Sun Microsystems announced faster UltraSparc IV+ processors on Tuesday, just in time to address analyst concerns this week that the company's high-end servers had a sour quarter.
The UltraSparc IV+ has led something of a comeback at Sun, with the company recouping some of the market share it had lost to rivals in the years after the dot-com bust. The new processors run at speeds of 1.95GHz and 2.1GHz, compared with earlier models at 1.8GHz.
In the quarter ended December 31, UltraSparc server revenue increased 18 percent, one of a series of relatively strong quarters for the product family. But two analysts this week said it looks like the momentum has faltered, based on discussions with Sun sales channel partners.
"Our channel checks suggest that Sun's fiscal third quarter (which just finished at the end of March)--especially in the U.S.--was weaker than prior quarters, especially in high-end servers and storage," Toni Sacconaghi, a Sanford C. Bernstein analyst, said in a Monday report. "We continue to believe that Sun's goal of 10 percent operating margins is not a slam dunk and that recent server momentum may be difficult to sustain."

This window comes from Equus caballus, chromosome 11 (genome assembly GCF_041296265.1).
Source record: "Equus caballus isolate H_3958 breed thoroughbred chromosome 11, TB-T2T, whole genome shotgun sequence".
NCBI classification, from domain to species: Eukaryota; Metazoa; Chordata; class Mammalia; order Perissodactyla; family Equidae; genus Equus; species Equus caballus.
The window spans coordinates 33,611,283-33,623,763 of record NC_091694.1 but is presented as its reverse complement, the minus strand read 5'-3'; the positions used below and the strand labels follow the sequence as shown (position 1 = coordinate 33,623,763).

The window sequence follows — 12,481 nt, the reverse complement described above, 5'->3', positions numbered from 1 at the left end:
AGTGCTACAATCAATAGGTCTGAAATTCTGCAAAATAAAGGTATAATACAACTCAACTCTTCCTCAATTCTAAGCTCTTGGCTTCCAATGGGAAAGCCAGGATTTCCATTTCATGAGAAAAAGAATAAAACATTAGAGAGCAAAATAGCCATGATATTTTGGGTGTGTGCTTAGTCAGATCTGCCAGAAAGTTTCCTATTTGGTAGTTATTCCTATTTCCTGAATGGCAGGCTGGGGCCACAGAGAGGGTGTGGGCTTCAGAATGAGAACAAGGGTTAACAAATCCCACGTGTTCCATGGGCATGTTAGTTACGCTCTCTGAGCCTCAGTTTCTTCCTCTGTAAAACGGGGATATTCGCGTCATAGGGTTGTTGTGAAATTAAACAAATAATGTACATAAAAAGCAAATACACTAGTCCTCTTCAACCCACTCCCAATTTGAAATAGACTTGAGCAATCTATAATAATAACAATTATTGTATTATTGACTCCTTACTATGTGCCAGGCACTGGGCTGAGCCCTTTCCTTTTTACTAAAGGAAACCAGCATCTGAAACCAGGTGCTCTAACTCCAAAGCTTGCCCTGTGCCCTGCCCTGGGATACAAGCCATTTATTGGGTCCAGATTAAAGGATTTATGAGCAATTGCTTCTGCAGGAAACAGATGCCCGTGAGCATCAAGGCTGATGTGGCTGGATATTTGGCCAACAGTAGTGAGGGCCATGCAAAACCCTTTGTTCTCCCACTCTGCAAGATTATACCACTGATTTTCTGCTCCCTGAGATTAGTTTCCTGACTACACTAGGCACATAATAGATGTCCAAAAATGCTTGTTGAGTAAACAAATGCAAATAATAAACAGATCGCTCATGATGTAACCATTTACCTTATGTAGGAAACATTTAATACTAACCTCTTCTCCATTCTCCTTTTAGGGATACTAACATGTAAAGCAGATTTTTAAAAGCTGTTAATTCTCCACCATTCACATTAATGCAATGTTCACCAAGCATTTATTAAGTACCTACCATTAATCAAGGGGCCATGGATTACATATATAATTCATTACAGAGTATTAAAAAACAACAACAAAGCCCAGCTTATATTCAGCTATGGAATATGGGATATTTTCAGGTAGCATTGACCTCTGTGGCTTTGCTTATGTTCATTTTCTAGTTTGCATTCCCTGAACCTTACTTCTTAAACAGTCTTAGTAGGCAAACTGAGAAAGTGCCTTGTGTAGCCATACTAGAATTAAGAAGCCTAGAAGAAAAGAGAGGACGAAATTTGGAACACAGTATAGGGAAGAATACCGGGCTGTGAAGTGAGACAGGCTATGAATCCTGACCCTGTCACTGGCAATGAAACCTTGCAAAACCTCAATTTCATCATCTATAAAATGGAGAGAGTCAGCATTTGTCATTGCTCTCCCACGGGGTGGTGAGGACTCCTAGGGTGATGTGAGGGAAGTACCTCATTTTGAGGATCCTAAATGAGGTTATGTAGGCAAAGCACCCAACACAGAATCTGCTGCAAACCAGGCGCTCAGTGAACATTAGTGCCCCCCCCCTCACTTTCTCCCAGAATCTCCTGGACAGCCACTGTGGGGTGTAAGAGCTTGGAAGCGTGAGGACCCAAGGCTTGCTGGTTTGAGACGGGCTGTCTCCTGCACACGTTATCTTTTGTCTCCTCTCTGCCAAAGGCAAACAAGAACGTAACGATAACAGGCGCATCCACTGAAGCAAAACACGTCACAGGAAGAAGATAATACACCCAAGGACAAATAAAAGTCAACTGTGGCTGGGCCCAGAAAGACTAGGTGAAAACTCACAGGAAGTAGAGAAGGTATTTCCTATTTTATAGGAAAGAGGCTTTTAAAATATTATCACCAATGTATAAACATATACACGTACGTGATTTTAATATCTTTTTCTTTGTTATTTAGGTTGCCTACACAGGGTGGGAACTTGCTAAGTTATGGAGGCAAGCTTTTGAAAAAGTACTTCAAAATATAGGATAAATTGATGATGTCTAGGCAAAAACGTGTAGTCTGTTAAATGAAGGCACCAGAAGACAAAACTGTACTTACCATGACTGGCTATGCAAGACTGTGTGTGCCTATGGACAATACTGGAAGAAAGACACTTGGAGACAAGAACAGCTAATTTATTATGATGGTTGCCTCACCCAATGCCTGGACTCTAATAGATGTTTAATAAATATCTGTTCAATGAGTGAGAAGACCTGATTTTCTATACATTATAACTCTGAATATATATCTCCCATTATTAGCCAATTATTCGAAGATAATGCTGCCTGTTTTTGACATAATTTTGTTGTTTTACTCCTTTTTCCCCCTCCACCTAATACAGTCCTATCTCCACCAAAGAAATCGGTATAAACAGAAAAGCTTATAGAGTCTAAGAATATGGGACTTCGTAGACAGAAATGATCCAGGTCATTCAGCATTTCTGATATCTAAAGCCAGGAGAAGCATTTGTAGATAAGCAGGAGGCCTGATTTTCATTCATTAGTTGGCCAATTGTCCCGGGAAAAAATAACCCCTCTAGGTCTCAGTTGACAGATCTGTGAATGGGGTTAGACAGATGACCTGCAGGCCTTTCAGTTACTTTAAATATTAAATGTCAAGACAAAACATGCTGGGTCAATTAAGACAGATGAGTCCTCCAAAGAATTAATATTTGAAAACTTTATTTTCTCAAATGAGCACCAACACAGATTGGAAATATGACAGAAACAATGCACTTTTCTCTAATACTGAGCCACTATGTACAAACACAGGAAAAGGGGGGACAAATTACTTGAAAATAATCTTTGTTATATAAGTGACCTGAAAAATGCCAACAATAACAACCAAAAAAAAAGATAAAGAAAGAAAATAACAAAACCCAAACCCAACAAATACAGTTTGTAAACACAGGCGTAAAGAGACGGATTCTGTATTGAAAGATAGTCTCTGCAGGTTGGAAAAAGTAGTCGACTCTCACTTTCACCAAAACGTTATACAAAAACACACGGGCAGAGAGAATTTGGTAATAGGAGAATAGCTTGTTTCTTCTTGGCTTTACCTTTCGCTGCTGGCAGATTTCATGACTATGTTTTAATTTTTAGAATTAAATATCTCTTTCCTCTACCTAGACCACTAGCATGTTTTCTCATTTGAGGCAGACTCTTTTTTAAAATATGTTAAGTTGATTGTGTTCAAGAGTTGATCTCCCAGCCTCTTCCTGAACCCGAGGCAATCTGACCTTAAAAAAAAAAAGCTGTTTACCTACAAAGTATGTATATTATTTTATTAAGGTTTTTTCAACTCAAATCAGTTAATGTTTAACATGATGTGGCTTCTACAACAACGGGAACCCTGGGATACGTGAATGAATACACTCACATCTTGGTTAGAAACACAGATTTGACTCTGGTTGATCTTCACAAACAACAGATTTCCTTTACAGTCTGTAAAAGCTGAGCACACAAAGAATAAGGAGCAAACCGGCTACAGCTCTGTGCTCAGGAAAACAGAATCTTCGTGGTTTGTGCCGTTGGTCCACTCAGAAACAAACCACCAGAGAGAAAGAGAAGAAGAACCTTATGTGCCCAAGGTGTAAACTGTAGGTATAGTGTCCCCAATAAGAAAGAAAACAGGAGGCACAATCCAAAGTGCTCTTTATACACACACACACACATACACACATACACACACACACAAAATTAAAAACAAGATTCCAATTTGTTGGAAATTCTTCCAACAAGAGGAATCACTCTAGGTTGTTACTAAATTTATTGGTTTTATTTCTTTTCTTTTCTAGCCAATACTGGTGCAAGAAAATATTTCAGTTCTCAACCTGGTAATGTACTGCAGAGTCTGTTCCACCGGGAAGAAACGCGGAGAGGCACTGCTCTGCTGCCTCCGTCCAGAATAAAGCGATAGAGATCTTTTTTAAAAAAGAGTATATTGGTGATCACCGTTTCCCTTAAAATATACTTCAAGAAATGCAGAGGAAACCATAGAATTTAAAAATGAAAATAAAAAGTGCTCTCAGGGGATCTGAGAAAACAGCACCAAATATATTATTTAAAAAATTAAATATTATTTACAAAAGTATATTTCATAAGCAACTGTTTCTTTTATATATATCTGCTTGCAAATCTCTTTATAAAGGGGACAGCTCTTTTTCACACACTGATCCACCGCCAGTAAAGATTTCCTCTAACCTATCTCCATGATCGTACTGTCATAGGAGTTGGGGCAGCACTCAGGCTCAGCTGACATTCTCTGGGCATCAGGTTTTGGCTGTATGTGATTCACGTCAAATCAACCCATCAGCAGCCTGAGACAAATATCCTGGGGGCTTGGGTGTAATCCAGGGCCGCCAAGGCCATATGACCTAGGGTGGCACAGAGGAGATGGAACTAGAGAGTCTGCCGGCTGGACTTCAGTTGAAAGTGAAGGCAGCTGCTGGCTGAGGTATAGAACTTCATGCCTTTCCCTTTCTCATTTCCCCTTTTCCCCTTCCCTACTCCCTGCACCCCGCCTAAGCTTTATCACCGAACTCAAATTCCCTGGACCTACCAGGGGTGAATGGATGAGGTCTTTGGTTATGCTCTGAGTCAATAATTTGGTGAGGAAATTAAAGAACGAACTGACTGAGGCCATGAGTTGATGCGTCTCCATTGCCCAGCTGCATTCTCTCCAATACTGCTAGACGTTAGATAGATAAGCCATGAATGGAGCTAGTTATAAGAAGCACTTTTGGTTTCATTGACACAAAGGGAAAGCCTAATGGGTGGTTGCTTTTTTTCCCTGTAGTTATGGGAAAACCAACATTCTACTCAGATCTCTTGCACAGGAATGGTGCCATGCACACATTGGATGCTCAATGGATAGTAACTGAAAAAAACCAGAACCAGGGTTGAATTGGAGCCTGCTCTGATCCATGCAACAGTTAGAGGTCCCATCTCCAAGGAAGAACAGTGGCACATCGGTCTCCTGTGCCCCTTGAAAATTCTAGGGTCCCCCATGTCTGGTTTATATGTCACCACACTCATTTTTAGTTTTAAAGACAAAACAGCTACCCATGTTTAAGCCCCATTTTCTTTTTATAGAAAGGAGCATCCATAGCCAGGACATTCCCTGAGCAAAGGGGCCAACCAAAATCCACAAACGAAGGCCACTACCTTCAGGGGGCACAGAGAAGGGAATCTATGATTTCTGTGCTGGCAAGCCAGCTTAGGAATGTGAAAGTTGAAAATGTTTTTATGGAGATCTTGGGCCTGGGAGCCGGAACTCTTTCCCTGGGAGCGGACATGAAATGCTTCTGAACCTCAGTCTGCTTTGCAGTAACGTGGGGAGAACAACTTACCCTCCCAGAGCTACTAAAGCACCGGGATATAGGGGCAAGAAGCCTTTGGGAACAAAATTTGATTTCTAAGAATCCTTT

Sacconaghi, who downgraded Sun from "market perform" to "underperform," also believes Sun is being hurt by not having servers using Intel's newer dual-core and quad-core Xeon processors, models the company plans to add by the end of June.
Merrill Lynch analyst Richard Farmer still sees Sun as "an attractive turnaround story," but also voiced concerns Monday. "Despite a solid first month, our preliminary checks indicate Sun struggling to sustain last year's momentum in the balance of its seasonally weak March quarter," Farmer said. "Higher-end servers sound more than seasonally weak while the low end appears stronger."
Sun has numerous Sparc changes in store. In the first half of the year, it will introduce the most direct successor to the UltraSparc IV+ line, brand-new "Advanced Product Line" models co-developed with Fujitsu and using Fujitsu's Sparc64 processor.
Next come new variations in Sun's own line. The company's current eight-core Niagara chip can juggle 32 tasks at once, but the Niagara 2 will double that to 64. The first Niagara 2 systems are scheduled to arrive in the second half of the year, with dual-processor Niagara 2 models slated for the first half of 2008.
Sun's higher-end cousin to Niagara, a 16-core chip code-named Rock, will arrive in the second half of 2008.